NISKAYUNA, N.Y., March 5 -- GE Global Research, the centralized research organization of General Electric, announced what it says is "a major breakthrough" in organic light-emitting diodes (OLEDs), the thin sheets of plastic-like material that emit light when powered by electricity.
The company said it broke two world records with its demonstration OLED device, a 24-inch x 24-inch panel that produces 1200 lumens of light with an efficacy of 15 lumens per watt (on par with today's incandescent bulb technology). GE said this demonstrates that the quality, output and efficiency of OLED technology can meet the needs of general illumination.
"We are extremely excited about accomplishing a task that many thought would be impossible," said Anil Duggal, manager of GE's light energy conversion program. "This is definitely a significant milestone in turning an abstract idea into a viable product."
GE said the ultimate goal is to create sheets of paper-thin lighting devices that can be applied to surfaces in a similar way to wallpapering. In order to accomplish this and bring the product to market, GE needs to make the device even more efficient -- eventually reaching 100 lumens per watt -- and to develop a low-cost production system.
During the three-year OLED project, which was cosponsored by the US Department of Energy's Building Technologies Program and the National Energy Technology Laboratory, GE's scientists were able to increase the efficiency of illumination-quality OLEDs by a factor of 4, as well as increase the light output by a factor of 600.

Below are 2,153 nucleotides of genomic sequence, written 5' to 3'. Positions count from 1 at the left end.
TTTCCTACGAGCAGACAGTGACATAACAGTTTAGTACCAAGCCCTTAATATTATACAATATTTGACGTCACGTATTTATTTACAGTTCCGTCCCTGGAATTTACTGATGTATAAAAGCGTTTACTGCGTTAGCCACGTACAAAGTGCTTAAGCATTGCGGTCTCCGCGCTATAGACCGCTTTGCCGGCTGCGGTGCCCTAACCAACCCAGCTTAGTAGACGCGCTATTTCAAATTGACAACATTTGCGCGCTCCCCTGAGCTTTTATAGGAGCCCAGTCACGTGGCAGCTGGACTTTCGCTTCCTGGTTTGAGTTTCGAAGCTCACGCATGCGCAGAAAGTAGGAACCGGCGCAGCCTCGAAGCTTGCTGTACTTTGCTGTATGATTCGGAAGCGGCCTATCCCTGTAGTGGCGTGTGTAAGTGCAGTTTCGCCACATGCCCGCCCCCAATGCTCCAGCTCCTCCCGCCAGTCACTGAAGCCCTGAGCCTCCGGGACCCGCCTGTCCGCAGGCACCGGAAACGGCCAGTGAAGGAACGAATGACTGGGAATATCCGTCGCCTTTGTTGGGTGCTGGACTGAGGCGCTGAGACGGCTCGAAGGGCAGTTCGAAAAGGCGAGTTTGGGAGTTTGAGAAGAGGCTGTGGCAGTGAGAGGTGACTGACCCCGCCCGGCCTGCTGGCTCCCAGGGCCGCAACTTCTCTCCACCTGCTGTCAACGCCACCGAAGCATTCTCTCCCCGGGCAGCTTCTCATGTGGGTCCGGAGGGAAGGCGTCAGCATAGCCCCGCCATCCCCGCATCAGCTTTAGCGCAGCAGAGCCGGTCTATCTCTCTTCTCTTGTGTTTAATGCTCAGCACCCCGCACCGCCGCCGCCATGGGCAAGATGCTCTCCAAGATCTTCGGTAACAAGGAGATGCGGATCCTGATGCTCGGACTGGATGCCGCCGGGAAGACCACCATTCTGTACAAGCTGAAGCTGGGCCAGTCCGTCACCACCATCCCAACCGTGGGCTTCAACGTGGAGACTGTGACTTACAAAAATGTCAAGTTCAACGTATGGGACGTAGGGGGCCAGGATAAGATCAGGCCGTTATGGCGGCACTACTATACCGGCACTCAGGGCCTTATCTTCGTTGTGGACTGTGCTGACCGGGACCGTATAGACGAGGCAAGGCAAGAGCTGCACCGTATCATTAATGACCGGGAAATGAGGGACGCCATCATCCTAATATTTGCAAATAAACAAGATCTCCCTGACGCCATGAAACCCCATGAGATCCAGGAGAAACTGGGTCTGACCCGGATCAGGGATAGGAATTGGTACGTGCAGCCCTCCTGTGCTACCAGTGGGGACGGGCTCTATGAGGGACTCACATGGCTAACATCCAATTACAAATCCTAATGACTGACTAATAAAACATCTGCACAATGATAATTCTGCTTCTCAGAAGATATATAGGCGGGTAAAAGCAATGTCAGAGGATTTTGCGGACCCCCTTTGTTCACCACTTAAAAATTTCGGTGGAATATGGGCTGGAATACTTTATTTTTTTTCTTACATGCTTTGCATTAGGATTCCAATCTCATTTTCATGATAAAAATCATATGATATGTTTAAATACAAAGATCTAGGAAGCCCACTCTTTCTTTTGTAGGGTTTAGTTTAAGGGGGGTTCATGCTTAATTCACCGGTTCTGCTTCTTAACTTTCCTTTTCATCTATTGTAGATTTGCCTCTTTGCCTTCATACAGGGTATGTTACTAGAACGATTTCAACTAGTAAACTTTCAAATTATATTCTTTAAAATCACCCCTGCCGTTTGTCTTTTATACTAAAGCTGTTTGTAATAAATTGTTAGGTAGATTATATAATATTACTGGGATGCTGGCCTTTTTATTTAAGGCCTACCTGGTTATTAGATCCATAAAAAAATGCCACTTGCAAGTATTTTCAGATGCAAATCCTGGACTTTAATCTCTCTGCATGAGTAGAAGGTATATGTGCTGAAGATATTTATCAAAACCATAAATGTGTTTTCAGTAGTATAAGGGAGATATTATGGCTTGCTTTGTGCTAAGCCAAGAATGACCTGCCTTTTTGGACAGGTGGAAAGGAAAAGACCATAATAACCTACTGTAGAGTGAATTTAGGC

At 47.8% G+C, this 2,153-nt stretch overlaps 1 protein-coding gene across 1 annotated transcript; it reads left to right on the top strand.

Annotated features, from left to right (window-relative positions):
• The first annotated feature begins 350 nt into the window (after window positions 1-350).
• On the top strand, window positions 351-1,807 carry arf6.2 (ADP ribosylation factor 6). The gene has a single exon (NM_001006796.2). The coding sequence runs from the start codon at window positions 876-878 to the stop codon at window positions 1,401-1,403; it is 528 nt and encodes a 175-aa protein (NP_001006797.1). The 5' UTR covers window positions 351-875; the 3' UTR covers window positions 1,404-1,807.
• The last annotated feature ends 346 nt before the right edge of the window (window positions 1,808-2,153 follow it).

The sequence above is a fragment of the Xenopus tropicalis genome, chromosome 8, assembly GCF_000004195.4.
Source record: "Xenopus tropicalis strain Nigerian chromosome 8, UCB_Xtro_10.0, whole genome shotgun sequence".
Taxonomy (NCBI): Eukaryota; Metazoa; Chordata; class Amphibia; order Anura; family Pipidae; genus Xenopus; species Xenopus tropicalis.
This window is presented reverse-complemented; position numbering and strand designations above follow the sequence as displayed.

The new level of efficiency and increased size were based on earlier research and results. When the program began three years ago, the team created a 1 in. x 1 in. prototype that emitted 3.8 lumens per watt -- proving it was possible to create illumination-quality white light using OLEDs. The following year, they developed a 6 in. x 6 in. prototype that emitted 7 lumens per watt, which demonstrated they could create a device with a more practical surface area. The current version consists of 16, 6 in. x 6 in. tiles linked together.
GE presented its final results and report to the Department of Energy last week. The next goal for the program is to demonstrate that OLEDs can be made on flexible material in a continuous roll-to-roll process, without the huge capital investment normally required for batch-processed inorganic semiconductor technology.
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